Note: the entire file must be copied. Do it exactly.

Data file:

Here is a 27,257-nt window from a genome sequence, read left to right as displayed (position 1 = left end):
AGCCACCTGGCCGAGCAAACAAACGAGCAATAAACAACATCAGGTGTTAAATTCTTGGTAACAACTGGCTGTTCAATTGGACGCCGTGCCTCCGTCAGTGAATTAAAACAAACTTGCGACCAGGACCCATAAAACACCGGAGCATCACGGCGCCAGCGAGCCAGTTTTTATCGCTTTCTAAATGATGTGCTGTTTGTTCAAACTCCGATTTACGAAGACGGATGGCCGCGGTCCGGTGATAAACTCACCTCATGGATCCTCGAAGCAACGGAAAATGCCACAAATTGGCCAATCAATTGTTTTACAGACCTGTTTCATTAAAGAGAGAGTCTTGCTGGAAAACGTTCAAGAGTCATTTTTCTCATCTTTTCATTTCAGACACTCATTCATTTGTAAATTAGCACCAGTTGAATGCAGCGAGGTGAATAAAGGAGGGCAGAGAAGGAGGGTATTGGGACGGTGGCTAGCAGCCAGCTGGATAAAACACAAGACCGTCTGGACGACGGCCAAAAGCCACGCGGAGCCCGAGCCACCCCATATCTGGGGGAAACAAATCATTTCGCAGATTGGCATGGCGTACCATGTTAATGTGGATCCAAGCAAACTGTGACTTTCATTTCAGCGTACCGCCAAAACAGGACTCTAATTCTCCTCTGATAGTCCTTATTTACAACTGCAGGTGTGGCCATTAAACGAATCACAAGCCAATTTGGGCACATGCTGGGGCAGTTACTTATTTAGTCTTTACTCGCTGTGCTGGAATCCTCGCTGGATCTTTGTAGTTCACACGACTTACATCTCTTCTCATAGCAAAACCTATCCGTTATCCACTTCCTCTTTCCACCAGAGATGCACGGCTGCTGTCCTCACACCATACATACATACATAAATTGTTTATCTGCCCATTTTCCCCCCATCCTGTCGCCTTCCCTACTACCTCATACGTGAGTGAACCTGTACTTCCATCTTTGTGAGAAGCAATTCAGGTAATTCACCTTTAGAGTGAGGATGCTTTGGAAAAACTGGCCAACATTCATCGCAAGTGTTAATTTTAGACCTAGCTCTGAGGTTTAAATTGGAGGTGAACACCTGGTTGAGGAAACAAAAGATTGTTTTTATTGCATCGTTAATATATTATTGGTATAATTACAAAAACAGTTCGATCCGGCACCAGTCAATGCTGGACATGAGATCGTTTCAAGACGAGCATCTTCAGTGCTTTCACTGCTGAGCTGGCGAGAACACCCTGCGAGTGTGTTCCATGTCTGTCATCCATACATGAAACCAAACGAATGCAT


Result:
Here is a 27,257-nt window from a genome sequence, read left to right as displayed (position 1 = left end):
AGCCACCTGGCCGAGCAAACAAACGAGCAATAAACAACATCAGGTGTTAAATTCTTGGTAACAACTGGCTGTTCAATTGGACGCCGTGCCTCCGTCAGTGAATTAAAACAAACTTGCGACCAGGACCCATAAAACACCGGAGCATCACGGCGCCAGCGAGCCAGTTTTTATCGCTTTCTAAATGATGTGCTGTTTGTTCAAACTCCGATTTACGAAGACGGATGGCCGCGGTCCGGTGATAAACTCACCTCATGGATCCTCGAAGCAACGGAAAATGCCACAAATTGGCCAATCAATTGTTTTACAGACCTGTTTCATTAAAGAGAGAGTCTTGCTGGAAAACGTTCAAGAGTCATTTTTCTCATCTTTTCATTTCAGACACTCATTCATTTGTAAATTAGCACCAGTTGAATGCAGCGAGGTGAATAAAGGAGGGCAGAGAAGGAGGGTATTGGGACGGTGGCTAGCAGCCAGCTGGATAAAACACAAGACCGTCTGGACGACGGCCAAAAGCCACGCGGAGCCCGAGCCACCCCATATCTGGGGGAAACAAATCATTTCGCAGATTGGCATGGCGTACCATGTTAATGTGGATCCAAGCAAACTGTGACTTTCATTTCAGCGTACCGCCAAAACAGGACTCTAATTCTCCTCTGATAGTCCTTATTTACAACTGCAGGTGTGGCCATTAAACGAATCACAAGCCAATTTGGGCACATGCTGGGGCAGTTACTTATTTAGTCTTTACTCGCTGTGCTGGAATCCTCGCTGGATCTTTGTAGTTCACACGACTTACATCTCTTCTCATAGCAAAACCTATCCGTTATCCACTTCCTCTTTCCACCAGAGATGCACGGCTGCTGTCCTCACACCATACATACATACATAAATTGTTTATCTGCCCATTTTCCCCCCATCCTGTCGCCTTCCCTACTACCTCATACGTGAGTGAACCTGTACTTCCATCTTTGTGAGAAGCAATTCAGGTAATTCACCTTTAGAGTGAGGATGCTTTGGAAAAACTGGCCAACATTCATCGCAAGTGTTAATTTTAGACCTAGCTCTGAGGTTTAAATTGGAGGTGAACACCTGGTTGAGGAAACAAAAGATTGTTTTTATTGCATCGTTAATATATTATTGGTATAATTACAAAAACAGTTCGATCCGGCACCAGTCAATGCTGGACATGAGATCGTTTCAAGACGAGCATCTTCAGTGCTTTCACTGCTGAGCTGGCGAGAACACCCTGCGAGTGTGTTCCATGTCTGTCATCCATACATGAAACCAAACGAATGCAT